For Laurel police Maj. Robert Althoff, it's not his commitment to traditional police work that sets him apart, it's his dedication to community. More specifically, his commitment to victims of domestic violence.
"Major Althoff has always had a passion for and a concern for working with victims and just really being there when the victim is ready," said Arleen Joell, president of the Prince George's County-based victim services organization Community Advocate for Family and Youth.
"Having someone in the police department that is also an advocate is important, and not very common," Joell said
Althoff's commitment to victims over the past few years led Joell and employees and volunteers at CAFY to choose Althoff to receive the organization's 2014 Award of Distinction. Althoff was one of several award recipients at CAFY's 10th annual Victims' Rights Celebration at the Partnership Activity Center in Laurel May 1.
Beginning in 2011, when Laurel police first started working with CAFY, Joell said Althoff "embraced the idea" they were bringing to the table and served as a true catalyst for change.
"When I first met him, his concern was for family violence," Joell said. "He had that vision."
Joell pointed to two initiatives Althoff helped implement with the city that assisted victims of domestic violence. The first, called the lethality assessment program, is a system developed by the Maryland Network Against Domestic Violence that gives police officers resources to help victims.
"We needed to get our officers trained in domestic violence and to recognize the liability if they don't do anything," Althoff said.
The program gives officers a series of questions to ask a domestic violence victim to determine if the victim is in imminent danger and if alternative housing needs to be arranged.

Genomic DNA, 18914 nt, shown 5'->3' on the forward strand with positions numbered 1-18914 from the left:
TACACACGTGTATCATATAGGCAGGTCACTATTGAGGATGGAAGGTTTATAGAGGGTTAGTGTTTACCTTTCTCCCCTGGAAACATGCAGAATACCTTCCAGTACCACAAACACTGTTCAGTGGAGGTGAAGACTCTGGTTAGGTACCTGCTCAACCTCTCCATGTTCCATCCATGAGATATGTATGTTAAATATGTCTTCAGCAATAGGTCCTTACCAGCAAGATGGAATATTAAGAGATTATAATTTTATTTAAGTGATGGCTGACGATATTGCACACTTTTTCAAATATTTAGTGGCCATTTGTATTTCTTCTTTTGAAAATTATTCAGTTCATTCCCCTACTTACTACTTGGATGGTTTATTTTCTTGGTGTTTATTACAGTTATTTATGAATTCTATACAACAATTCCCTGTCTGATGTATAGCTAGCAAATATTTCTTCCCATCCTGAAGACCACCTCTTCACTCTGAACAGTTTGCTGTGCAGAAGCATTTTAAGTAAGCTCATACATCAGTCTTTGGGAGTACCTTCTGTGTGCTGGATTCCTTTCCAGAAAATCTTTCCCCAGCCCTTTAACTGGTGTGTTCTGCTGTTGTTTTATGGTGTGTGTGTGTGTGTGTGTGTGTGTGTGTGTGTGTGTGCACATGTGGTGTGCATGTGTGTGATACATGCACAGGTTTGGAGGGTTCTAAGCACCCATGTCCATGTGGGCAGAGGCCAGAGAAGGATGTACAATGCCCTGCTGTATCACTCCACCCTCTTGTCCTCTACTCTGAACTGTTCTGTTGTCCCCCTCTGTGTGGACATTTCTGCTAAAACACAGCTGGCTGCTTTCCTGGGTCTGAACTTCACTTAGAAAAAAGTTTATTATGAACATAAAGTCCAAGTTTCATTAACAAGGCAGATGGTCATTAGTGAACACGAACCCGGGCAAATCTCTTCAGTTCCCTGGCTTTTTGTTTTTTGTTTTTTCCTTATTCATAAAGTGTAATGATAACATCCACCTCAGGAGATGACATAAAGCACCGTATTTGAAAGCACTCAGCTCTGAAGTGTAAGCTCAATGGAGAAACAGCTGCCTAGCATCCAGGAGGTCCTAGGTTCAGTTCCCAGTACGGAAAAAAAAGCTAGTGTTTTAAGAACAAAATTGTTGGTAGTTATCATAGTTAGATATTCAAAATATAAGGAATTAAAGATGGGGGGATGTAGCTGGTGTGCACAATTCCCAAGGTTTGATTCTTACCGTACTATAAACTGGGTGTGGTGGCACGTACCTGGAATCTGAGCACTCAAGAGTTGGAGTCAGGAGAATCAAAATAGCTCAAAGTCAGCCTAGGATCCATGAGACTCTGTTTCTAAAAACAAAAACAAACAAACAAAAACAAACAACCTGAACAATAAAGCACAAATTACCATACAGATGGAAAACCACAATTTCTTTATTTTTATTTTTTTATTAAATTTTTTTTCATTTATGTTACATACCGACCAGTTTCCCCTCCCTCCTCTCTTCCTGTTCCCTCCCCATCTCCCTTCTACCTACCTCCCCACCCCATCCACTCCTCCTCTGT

Althoff said the program gives police the tools to make sure victims are being protected after the first responders leave the scene.
Deputy Police Chief James Brooks, who spoke at the ceremony, said Althoff was a major part of the city's effort to re-examine domestic violence incidents, and that implementing the lethality assessment program was key.
"We have a check sheet, and we really look at what's truly going on in that incident," Brooks said. "It gave us an opportunity to dig into these things."
Brooks said that when he was a patrol officer, police weren't doing enough after the initial call to ensure a victim's safety because the awareness and resources were low.
"After all that winds down, what happens to that victim when we leave? For years that was kind of a void for us, we really didn't have many resources, but you kind of moved on from it because that's what we did. We had to put it out of our minds because we had the next call to go to," Brooks said.
Althoff also helped implement a regular, open monthly meeting for victims to seek support at the city's police department.
"No matter who showed up and whatever their need was, they could get it addressed," Joell said. "Someone was here to help them provide the right direction. That was a proactive approach the city of Laurel Police Department took."
Althoff said the city's redoubled efforts came as incidents of domestic violence, and the effects it can have on families, "became more evident."
He said it is important for officers to realize the ripple effects of domestic violence on children within the family.
"Going through the emotional trauma of seeing their mother and father fighting, even to the point where one might be taken away in handcuffs, that can give them a bad reflection of the police," Althoff said. "Why are we locking mommy or daddy up?"
He added that children who come from families with domestic violence could be more likely to commit the crime themselves, and it's important they get help.
On receiving the award, Althoff said he was humbled and surprised.
"I'm truly blessed that I made a difference," he said.